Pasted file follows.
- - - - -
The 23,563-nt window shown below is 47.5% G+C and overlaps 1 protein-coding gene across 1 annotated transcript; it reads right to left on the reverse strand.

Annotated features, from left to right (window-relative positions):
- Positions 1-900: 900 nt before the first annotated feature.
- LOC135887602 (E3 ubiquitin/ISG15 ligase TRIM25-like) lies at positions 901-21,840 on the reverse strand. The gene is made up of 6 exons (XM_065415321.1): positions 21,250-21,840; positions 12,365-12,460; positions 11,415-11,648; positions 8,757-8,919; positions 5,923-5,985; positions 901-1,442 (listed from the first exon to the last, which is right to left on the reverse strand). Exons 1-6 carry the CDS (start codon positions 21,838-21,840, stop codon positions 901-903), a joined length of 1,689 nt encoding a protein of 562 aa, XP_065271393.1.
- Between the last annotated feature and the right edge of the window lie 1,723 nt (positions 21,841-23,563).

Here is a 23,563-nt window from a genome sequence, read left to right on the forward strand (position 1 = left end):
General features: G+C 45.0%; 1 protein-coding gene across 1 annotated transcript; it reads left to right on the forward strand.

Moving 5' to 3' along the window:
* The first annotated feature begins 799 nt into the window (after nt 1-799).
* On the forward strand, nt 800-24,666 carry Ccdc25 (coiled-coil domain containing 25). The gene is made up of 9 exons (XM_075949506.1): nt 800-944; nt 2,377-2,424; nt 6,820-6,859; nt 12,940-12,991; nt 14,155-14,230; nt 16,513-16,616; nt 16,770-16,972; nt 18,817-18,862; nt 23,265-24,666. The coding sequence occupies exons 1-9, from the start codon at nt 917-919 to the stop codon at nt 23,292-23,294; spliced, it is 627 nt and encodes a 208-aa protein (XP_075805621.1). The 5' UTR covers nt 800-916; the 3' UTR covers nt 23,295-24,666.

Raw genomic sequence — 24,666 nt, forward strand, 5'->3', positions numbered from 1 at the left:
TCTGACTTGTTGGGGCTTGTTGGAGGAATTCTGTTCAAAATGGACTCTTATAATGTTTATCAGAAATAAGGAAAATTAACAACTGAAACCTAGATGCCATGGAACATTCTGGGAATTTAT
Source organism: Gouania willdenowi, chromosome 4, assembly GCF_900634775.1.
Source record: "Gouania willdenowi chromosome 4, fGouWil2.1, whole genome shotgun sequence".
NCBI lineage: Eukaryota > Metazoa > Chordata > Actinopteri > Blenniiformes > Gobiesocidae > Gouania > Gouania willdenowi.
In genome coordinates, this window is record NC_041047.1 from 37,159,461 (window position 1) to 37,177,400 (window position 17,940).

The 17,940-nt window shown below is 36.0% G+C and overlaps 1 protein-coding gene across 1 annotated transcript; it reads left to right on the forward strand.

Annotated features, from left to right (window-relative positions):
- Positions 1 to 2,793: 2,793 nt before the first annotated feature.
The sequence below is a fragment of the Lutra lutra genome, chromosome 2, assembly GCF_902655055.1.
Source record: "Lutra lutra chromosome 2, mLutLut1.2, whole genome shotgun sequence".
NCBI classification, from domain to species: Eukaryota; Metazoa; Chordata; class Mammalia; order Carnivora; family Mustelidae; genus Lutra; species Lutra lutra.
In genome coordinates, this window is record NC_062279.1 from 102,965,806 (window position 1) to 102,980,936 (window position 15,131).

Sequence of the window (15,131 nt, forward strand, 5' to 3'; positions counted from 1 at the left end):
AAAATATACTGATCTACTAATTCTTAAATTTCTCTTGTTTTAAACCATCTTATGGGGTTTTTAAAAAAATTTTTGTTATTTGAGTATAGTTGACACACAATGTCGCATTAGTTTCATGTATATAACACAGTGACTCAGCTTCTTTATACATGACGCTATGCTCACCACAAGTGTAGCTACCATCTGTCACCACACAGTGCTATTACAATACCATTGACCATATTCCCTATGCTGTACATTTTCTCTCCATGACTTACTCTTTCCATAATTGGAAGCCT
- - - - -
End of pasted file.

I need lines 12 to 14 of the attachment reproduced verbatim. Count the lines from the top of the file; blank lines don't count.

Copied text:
TCTGACTTGTTGGGGCTTGTTGGAGGAATTCTGTTCAAAATGGACTCTTATAATGTTTATCAGAAATAAGGAAAATTAACAACTGAAACCTAGATGCCATGGAACATTCTGGGAATTTAT
Source organism: Gouania willdenowi, chromosome 4, assembly GCF_900634775.1.
Source record: "Gouania willdenowi chromosome 4, fGouWil2.1, whole genome shotgun sequence".